Haeften and his brother Hans Bernd von Haeften were born in Berlin to Hans von Haeften, an army officer and President of the Reichsarchiv. He studied law in his hometown and then worked for a bank in Hamburg until the outbreak of World War II, when he joined the German army.
In 1943, having recovered from a severe wound he had suffered on the eastern front, Haeften became adjutant to Oberstleutnant Claus von Stauffenberg, one of the leading figures in the German Resistance.
On 20 July 1944 Haeften accompanied Stauffenberg to the military high command of the Wehrmacht near Rastenburg, East Prussia, where the latter planted a briefcase bomb in Hitler's Wolfsschanze bunker. After the detonation, Stauffenberg and Haeften rushed to Berlin and, not knowing that Hitler had survived the explosion, engaged in a coup d'état, which would swiftly fail.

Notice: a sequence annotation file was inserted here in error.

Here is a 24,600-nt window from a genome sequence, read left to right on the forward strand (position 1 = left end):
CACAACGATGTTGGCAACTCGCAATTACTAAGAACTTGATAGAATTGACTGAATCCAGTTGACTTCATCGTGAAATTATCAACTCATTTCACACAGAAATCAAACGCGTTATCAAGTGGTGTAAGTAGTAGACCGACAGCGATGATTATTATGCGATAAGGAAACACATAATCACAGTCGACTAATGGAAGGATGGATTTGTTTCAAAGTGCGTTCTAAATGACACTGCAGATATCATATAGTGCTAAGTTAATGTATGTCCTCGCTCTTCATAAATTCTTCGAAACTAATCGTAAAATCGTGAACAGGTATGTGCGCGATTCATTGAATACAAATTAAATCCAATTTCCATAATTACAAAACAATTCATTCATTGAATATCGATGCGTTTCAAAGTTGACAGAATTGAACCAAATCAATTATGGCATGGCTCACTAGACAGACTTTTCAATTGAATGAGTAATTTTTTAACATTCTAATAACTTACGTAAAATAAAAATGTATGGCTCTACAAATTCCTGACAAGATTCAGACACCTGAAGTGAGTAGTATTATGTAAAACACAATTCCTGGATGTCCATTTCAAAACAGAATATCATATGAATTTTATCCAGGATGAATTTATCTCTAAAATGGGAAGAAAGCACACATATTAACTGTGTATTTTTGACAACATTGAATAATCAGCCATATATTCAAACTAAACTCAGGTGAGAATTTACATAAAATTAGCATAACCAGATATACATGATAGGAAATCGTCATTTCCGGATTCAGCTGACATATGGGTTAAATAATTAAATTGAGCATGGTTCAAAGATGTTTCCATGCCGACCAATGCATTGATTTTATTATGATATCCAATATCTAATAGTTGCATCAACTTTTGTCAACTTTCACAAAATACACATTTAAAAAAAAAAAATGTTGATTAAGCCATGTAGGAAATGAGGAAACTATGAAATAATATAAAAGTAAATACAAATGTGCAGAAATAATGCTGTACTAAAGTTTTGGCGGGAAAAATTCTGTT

On the same day, Haeften, along with Stauffenberg and fellow conspirators General Friedrich Olbricht and Oberst Albrecht Mertz von Quirnheim, was arrested and condemned to death by General Friedrich Fromm. All four were shot after midnight by a ten man firing squad from the Grossdeutschland Guard Battalion in the courtyard of the War Ministry, the Bendlerblock. When Stauffenberg was about to be shot, in a last dramatic gesture of defiance, Haeften threw himself into the path of the bullets.